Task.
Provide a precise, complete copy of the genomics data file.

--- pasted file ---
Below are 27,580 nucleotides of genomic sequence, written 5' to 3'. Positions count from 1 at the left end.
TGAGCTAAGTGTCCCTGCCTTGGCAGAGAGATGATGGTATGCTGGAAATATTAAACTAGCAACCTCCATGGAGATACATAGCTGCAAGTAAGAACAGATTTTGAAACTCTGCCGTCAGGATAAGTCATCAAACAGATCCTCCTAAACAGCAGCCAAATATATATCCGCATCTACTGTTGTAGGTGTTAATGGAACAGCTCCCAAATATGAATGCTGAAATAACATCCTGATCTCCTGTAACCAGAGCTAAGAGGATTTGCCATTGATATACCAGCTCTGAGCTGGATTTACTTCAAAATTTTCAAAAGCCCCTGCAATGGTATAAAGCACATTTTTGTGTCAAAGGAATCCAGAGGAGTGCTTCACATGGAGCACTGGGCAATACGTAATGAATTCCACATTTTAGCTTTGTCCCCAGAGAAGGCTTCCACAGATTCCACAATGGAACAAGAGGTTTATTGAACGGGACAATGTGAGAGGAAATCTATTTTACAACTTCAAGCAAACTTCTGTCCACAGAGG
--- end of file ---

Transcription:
Below are 27,580 nucleotides of genomic sequence, written 5' to 3'. Positions count from 1 at the left end.
TGAGCTAAGTGTCCCTGCCTTGGCAGAGAGATGATGGTATGCTGGAAATATTAAACTAGCAACCTCCATGGAGATACATAGCTGCAAGTAAGAACAGATTTTGAAACTCTGCCGTCAGGATAAGTCATCAAACAGATCCTCCTAAACAGCAGCCAAATATATATCCGCATCTACTGTTGTAGGTGTTAATGGAACAGCTCCCAAATATGAATGCTGAAATAACATCCTGATCTCCTGTAACCAGAGCTAAGAGGATTTGCCATTGATATACCAGCTCTGAGCTGGATTTACTTCAAAATTTTCAAAAGCCCCTGCAATGGTATAAAGCACATTTTTGTGTCAAAGGAATCCAGAGGAGTGCTTCACATGGAGCACTGGGCAATACGTAATGAATTCCACATTTTAGCTTTGTCCCCAGAGAAGGCTTCCACAGATTCCACAATGGAACAAGAGGTTTATTGAACGGGACAATGTGAGAGGAAATCTATTTTACAACTTCAAGCAAACTTCTGTCCACAGAGG